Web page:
The claimant applied to the LAT seeking entitlement to IRBs and a treatment plan proposing chiropractic treatment. The claimant submitted that she attempted to return to work after the April 2016 accident but ceased working in August 2016 due to accident-related impairments. The insurer argued that the claimant was not entitled to IRBs because she did not comply with requests for documents to complete her IRB application and calculation until November 2019, and therefore she was not entitled to IRBs prior to November 2019. Alternatively, the insurer argued that the claimant had not shown that she satisfied the test for pre- or post-104 IRBs. Adjudicator Chakravarti found that the insurer provided proper (although late) s. 33 requests in December 2016 following receipt of the OCF-3 and the insurer was able to rely on the s. 33(6) consequences for the claimant’s non-compliance with s. 33 requests. The claimant did not produce requested income information until January 2018 and did not produce the requested OCF-2 until November 2019. Adjudicator Chakravarti found that the claimant did not provide a reasonable explanation for the delay in providing the requested documentation and the insurer was entitled to withhold payment of IRBs for the period of non-compliance. Adjudicator Chakravarti found that the insurer’s s. 33 request was made more than 10 days after receipt of the OCF-3 (contrary to the requirements in s. 36(4)) and IRBs would therefore be payable for the period from receipt of the OCF-3 until the s. 33 request was made if the claimant met the substantial inability test for pre-104 week IRBs during this period. Adjudicator Chakravarti found that the claimant failed to prove that she met the test for pre- or post-104 IRBs and was not entitled to IRBs for any period before the s. 33 requests were made or after the s. 33 requests were complied with. The claimant also failed to meet her onus of demonstrating that the proposed chiropractic treatment was reasonable and necessary. The application was dismissed in its entirety.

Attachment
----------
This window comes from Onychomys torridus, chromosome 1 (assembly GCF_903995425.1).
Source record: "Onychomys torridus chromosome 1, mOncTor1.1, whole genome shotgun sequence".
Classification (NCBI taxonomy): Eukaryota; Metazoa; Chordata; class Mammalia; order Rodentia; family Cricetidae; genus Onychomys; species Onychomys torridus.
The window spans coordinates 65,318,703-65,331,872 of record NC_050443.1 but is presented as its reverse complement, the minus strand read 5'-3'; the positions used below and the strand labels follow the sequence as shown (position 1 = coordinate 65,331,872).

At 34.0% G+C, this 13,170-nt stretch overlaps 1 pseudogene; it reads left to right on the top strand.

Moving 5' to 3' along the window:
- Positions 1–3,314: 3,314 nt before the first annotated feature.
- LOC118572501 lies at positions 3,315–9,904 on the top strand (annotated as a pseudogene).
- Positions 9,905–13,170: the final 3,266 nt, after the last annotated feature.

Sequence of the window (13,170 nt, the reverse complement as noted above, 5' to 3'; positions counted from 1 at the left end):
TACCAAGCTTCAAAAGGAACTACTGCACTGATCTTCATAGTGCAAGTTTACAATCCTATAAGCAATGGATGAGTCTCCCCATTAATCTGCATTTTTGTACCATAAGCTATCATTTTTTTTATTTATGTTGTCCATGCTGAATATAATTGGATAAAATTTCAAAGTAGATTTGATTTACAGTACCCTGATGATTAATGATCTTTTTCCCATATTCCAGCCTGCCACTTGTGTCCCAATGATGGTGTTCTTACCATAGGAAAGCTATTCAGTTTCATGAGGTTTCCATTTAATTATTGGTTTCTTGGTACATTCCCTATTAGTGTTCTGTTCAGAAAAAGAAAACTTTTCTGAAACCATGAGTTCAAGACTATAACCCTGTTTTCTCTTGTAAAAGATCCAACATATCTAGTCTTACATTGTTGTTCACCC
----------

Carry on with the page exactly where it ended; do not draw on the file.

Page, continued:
Nelson v. Travelers Insurance Company of Canada (19-012673)

The claimant sought entitlement to ongoing IRBs, removal from the MIG, and four treatment plans for physiotherapy and two assessments. Vice Chair McGee dismissed the claims. She held that the claimant failed to prove that she suffered from a non-minor injury. Her alleged chronic pain was not serious enough to qualify as non-minor. The claimant did not use medications, she returned to college within a few months of the accident, and she was largely independent with personal tasks and chores. The claimant also did not meet the IRB disability test. She returned to college shortly after the accident after quitting her job so that she could upgrade her credentials. She planned on returning to college before the accident occurred. The claimant did not look for a job while in college because she did not believe she could handle both a job and her studies. After graduating from college, the claimant’s inability to find employment was due to COVID rather than any physical impairment. Finally, Vice Chair McGee held that even if the claimant met the IRB disability test, she would not be entitled to claim IRBs until her completed election was submitted, as the OCF-3 supported both IRB and NEB.

Dino v. Travelers Insurance (20-005704)